6 Comments

  1. Gerry Fisher

    August 3, 2013 at 1:14 pm

    Odd meeting. It seems more like a PR event. I'm not sure what to make of it.

  2. Adam Everett Colclasure

    August 3, 2013 at 4:14 pm

    That's interesting, I know the Congresswoman is an ally to the GLBT community surprisingly for being a republican.

  3. Elsie G. Mrozek

    August 4, 2013 at 5:18 am

    Jen, I'm using it now and it's awesome! I've signed up for my account and have been bringing in fat paychecks. For real, my first week I made $302 and the second week I doubled it and then it kinda snowballed to $120 a day! juet folllow the course.. they will help you out… http://www.Can99.Cℴm

    I was kind of worried about the entire thing. I've never worked from home, But Yeah, I did just join and all is good. so I will post back how it goes!

  4. Jonathan Burrows

    August 4, 2013 at 9:55 pm

    Elsie G. Mrozek Go away you scamming creep. The only checks anyone receives will be you. Blow off and go scam other people.

  5. Jonathan Burrows

    August 4, 2013 at 9:56 pm

    Ileana Ros-Lehtinen has a trans daughter. That may explain her willingness to be an "ally" of gay people.

  6. Jonathan Burrows

    August 4, 2013 at 9:58 pm

    It plays into the Miami Cuban community hatred of anything that Cuba under Castro. Also reinforces the narrative that Cuba is an oppressive third world country that treats people with absolute disregard. Ignore.

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World

Trudeau’s party wins Canada election

Prime minister champions LGBTQ rights

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Canadian Prime Minister Justin Trudeau speaks to reporters at the U.N. in 2016. (Washington Blade photo by Michael K. Lavers)

Canadian Prime Minister Justin Trudeau’s Liberal Party won the country’s election that took place on Monday.

The Canadian Broadcasting Corporation projected Trudeau’s party won, even though polls have not closed in all provinces and territories. Erin O’Toole of the Conservative Party was Trudeau’s main challenger.

Trudeau has been prime minister since 2015.

He won re-election in 2019, even though a picture of him in blackface emerged a few weeks before the vote. His party lost its majority in Parliament.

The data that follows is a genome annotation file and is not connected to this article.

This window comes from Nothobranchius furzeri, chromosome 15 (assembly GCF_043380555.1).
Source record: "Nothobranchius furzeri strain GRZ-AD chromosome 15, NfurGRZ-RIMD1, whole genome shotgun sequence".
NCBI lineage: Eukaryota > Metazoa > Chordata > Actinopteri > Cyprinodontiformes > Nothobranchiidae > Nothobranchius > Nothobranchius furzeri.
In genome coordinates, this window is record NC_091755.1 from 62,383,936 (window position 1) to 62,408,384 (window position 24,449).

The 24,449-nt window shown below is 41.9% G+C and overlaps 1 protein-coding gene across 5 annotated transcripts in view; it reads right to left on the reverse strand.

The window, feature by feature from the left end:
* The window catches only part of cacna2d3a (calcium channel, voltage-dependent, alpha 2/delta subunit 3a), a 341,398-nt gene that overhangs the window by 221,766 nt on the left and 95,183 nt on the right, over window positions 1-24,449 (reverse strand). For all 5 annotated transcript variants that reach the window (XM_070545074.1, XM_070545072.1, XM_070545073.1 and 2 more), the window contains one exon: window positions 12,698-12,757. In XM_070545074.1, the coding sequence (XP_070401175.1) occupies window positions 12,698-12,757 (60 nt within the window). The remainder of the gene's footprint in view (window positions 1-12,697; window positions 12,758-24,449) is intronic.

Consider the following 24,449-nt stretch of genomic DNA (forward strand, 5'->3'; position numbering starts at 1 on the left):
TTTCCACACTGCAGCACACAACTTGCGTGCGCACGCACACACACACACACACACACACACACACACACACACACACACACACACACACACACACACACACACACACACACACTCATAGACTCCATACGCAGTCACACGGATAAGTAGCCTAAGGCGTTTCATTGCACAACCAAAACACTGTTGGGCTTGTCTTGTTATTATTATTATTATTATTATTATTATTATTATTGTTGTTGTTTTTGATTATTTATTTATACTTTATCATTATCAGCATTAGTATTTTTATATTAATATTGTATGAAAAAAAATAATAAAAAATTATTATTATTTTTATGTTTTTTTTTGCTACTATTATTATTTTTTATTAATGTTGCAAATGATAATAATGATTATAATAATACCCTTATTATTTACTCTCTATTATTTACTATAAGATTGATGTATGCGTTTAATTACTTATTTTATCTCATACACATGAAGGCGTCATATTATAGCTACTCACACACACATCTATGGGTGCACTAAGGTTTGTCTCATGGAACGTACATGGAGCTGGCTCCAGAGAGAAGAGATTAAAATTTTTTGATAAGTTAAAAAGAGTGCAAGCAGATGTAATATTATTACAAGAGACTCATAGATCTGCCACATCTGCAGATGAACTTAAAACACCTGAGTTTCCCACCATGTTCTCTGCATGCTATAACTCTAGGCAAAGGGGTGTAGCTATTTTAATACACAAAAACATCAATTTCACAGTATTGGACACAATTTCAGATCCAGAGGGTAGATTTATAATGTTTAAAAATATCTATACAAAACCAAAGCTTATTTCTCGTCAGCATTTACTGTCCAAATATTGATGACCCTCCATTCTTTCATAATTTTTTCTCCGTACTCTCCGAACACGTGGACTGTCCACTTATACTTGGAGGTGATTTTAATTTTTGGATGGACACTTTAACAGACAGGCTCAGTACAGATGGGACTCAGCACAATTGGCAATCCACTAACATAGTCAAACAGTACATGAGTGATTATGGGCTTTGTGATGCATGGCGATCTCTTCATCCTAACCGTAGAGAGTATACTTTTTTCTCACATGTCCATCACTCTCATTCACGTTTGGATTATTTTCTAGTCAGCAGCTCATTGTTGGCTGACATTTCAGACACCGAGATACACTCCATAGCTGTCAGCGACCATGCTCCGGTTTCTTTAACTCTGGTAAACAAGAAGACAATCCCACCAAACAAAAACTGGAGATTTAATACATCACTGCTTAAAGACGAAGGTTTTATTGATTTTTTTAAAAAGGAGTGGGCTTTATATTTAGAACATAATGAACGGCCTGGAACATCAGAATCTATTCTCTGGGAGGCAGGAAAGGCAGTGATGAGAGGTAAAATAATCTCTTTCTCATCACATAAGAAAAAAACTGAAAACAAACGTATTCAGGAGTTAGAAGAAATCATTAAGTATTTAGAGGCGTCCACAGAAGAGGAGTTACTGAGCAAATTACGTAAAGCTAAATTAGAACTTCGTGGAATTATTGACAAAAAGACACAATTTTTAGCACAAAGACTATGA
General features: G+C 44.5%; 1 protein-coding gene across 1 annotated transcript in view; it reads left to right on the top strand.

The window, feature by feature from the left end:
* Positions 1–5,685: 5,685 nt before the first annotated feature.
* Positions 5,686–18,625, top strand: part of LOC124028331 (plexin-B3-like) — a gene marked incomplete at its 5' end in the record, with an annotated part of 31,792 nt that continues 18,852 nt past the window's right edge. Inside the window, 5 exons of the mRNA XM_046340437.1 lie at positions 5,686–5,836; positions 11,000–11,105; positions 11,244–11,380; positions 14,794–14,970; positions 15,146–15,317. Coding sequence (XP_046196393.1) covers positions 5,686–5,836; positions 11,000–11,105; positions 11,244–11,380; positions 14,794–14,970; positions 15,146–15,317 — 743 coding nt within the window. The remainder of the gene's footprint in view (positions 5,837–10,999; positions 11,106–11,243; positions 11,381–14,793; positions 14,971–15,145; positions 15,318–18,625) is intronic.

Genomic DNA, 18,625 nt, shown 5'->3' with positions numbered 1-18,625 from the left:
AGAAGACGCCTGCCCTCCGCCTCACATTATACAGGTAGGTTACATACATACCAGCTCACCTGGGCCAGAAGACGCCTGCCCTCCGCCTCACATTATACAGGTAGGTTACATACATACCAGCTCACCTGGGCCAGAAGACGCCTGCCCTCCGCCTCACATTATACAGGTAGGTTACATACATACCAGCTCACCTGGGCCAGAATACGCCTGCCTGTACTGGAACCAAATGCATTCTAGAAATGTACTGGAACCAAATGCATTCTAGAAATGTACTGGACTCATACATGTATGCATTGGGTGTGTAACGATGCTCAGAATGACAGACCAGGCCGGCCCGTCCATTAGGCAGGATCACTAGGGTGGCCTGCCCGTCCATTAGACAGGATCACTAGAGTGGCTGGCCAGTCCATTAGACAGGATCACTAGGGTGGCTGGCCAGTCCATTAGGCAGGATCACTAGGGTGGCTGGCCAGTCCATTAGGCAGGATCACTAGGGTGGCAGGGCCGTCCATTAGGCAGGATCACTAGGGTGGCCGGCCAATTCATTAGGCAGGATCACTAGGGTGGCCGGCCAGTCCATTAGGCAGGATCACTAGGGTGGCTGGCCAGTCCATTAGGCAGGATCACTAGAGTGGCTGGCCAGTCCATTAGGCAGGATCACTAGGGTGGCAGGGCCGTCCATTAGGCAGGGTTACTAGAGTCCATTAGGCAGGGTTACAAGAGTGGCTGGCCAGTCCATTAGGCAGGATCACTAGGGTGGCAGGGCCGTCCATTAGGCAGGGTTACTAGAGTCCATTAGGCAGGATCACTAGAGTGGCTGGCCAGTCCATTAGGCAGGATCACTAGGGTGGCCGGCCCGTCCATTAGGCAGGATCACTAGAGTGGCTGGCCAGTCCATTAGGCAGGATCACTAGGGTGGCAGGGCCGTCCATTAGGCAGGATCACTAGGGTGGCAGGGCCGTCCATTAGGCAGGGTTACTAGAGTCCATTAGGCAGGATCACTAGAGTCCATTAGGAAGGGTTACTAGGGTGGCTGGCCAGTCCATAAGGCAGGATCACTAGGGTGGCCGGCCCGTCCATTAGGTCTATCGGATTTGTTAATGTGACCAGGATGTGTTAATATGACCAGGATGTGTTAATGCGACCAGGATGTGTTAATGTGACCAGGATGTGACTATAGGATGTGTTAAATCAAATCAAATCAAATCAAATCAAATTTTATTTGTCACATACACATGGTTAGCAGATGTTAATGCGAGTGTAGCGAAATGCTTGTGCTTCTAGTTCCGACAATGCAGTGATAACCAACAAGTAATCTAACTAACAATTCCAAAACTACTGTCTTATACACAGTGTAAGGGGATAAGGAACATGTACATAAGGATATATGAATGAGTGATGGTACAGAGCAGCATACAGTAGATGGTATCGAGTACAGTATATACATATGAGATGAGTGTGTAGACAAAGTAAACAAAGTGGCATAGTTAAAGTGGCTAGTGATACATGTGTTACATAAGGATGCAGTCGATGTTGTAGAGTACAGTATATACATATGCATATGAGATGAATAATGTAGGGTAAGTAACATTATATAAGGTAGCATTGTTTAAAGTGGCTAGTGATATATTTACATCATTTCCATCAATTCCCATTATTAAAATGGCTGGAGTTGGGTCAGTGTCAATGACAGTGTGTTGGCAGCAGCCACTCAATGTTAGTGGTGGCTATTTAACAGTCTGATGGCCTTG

Trudeau last month called a snap election in the hopes his party could once again have a majority government.

The prime minister in 2017 formally apologized to those who suffered persecution and discrimination under Canada’s anti-LGBTQ laws and policies and announced the Canadian government would settle a class-action lawsuit filed by those who were forced to leave the military and civil service because of their sexual orientation.

A law that added gender identity to Canada’s nondiscrimination and hate crimes also law took effect in 2017. Trudeau supports a bill that would ban so-called conversion therapy in the country.

Canada in 2018 joined the Global Equality Fund, a public-private partnership the U.S. launched in order to promote LGBTQ rights around the world. Canada has also said it would offer refuge to LGBTQ Afghans who are fleeing their country after the Taliban regained control of it in August.

The Washington Blade will update this article.

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McAuliffe participates in Virginia Pride roundtable

Gubernatorial candidate highlighted plans to keep Va. ‘open and welcoming’

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Terry McAuliffe, gay news, Washington Blade
(Washington Blade photo by Lee Whitman)

Terry McAuliffe on Monday met with Virginia Pride in Richmond to discuss his plans to keep the state “open and welcoming” for the LGBTQ community.